The theory goes that the first week of trading for the year is an indicator of what to expect for the rest of the year. If so, the outlook is not particularly positive for investors. The first trading week of 2008 in the US has had a distinctly downward flavour, with the DOW shedding four per cent.
At the Housing Economic Forum, Bernanke said that the US Federal Reserve was ready to take “substantive action” and that more rate cuts “may well be necessary”.
On Friday, Non-Farm Payroll numbers showed a paltry rise of 18,000 jobs. Market expectations were for 50,000 new employees to be added to the payrolls. The low number fueled concerns of a recession in the US. While there hasn’t been any hard data to confirm a recessionary state, consumer spending and price data will be closely watched in the coming week for hard evidence that a recession has or hasn’t taken hold.
Countrywide Financial was one of the most volatile stocks of the week. Rumors regarding bankruptcy triggered a substantial price fall. Then, on Thursday, reports that Bank of America was in talks with the troubled lender sent Countrywide shares soaring.
Gold futures were traded in Shanghai for the first time this week, with prices rising 10% in the first day of trading. Most traders remain bullish on gold, which is seen as a safe haven from inflation and instability and a hedge against oil and the dollar.
The Australian economy appears to be robust, with November Retail Trade numbers indicating that consumers are spending more than expected. Despite the interest rate rise in November, Retail Trade rose by 0.8%. Construction reached its strongest level in nine months, with building approvals up 8.9%. In a further sign of economic health, the Australian trade balance narrowed for the first time in four years – down to $2.25 billion on the strength of coal and iron ore exports to China.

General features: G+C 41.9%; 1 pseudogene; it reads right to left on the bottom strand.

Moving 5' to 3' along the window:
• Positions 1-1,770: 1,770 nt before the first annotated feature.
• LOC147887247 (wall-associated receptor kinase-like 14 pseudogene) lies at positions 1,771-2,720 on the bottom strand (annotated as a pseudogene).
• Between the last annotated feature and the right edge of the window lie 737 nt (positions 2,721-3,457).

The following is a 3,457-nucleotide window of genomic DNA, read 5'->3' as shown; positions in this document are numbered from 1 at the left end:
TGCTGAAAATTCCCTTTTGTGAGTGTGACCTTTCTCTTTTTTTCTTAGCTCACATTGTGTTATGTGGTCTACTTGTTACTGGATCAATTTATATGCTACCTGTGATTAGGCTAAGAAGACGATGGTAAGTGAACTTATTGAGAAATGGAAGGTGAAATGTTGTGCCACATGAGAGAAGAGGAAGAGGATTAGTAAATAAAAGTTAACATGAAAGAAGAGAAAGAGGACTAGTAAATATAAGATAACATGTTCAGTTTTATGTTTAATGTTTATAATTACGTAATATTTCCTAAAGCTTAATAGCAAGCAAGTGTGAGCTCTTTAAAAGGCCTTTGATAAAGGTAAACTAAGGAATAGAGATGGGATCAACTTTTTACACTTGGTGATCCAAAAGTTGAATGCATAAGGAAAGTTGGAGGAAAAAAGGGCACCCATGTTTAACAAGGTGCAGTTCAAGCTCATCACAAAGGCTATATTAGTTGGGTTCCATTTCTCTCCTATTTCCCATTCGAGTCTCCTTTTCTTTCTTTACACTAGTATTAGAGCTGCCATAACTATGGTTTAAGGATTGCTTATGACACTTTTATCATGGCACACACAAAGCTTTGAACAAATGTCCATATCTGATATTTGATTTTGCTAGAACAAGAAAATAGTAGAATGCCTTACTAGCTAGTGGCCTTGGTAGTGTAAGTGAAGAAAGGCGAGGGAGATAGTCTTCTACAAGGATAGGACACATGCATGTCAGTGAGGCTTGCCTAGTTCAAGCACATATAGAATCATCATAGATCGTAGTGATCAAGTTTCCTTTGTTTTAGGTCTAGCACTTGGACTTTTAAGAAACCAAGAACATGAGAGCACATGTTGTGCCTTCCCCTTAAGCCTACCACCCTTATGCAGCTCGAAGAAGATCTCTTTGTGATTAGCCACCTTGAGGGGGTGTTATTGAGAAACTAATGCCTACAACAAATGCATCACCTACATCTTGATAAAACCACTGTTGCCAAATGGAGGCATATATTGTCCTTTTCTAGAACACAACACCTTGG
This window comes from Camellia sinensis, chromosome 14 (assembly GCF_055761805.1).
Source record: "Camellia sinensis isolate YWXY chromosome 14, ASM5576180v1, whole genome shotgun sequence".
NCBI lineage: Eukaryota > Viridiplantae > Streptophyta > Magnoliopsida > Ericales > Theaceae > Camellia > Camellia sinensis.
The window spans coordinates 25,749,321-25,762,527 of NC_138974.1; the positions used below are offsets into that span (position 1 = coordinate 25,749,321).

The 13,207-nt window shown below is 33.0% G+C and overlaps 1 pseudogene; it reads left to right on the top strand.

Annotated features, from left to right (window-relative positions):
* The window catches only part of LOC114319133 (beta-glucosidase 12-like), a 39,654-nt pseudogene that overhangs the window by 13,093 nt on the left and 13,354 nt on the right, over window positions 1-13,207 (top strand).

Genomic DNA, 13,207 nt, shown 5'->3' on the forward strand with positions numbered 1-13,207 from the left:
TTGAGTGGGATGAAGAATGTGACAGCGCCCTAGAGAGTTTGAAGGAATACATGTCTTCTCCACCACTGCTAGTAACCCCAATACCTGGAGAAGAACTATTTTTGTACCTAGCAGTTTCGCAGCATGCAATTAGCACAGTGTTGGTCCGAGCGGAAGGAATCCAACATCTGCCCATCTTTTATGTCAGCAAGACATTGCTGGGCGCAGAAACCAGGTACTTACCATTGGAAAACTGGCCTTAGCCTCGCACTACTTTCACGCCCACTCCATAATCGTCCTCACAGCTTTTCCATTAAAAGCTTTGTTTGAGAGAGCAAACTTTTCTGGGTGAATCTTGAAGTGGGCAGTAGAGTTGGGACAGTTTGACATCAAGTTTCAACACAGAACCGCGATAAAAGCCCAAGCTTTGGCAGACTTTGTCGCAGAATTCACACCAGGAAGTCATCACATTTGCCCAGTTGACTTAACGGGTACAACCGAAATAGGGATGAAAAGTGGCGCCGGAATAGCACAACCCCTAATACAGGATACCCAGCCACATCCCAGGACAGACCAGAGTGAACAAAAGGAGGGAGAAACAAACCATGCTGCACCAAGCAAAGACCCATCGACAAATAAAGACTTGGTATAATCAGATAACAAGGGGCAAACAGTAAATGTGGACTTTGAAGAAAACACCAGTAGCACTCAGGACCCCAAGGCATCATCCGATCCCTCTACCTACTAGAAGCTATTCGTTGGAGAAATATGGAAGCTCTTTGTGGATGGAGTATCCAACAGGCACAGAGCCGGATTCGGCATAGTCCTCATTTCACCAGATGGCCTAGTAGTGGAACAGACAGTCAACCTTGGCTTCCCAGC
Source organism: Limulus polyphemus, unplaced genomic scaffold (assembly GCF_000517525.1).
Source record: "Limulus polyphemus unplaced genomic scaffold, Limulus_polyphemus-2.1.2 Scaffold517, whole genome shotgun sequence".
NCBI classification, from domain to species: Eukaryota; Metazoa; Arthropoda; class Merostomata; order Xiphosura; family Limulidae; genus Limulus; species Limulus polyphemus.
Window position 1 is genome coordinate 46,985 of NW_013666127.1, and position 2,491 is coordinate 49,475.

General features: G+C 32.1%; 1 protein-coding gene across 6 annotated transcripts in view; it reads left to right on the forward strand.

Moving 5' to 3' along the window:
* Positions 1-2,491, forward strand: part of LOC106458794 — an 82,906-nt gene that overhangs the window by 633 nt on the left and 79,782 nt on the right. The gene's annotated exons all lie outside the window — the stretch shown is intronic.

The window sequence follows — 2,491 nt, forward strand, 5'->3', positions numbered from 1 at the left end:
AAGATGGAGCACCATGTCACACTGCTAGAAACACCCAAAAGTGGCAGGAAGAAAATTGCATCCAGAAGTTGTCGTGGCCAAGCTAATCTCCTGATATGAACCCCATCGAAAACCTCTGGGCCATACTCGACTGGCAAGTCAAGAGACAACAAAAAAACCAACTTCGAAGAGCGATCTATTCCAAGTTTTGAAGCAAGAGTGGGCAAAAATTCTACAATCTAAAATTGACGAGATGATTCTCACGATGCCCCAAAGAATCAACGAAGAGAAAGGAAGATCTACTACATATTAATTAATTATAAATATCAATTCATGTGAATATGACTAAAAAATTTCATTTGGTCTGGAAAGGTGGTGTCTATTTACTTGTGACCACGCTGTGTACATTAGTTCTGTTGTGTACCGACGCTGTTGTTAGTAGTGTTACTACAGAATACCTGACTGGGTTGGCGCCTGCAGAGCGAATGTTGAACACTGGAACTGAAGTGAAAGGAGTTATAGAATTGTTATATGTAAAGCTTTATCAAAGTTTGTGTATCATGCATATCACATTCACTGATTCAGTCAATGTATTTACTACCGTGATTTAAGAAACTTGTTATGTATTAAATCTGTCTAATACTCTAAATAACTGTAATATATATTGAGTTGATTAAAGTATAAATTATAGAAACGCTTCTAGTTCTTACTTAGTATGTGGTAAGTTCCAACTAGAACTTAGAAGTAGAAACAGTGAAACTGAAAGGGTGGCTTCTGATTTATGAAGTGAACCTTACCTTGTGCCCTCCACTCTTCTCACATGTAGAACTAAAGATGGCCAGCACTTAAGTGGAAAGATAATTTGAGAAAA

In Japan, vehicle sales hit a 35-year low.
The Bank of England left interest rates unchanged at 5.5%, as expected.
The European Central bank left rates unchanged but signaled that future increases may be necessary to tame inflation.
Euro-Zone retail sales for November fell 0.5%, raising expectations for a rate cut by the European Central Bank.
British retailer Marks and Spencer reported its worst quarterly sales in more than two years, which raised concerns about lackluster consumer spending in England.
This was a week of defensive plays, with investors moving into defensive sectors such as healthcare and utilities. Utilities are regarded as defensive stocks because their high dividends can act as a buffer against a downturn in the market. With the problems in the credit market, however, wise investors will keep a close eye on debt levels, a particularly negative factor in current market conditions. In the coming week we’ll see some important data out of the US on consumer spending and prices. These numbers will be scrutinized to determine whether the US is indeed slowing down.
Happy investing and holiday season!
Head of Fundamental Analysis
HUBB Financial Group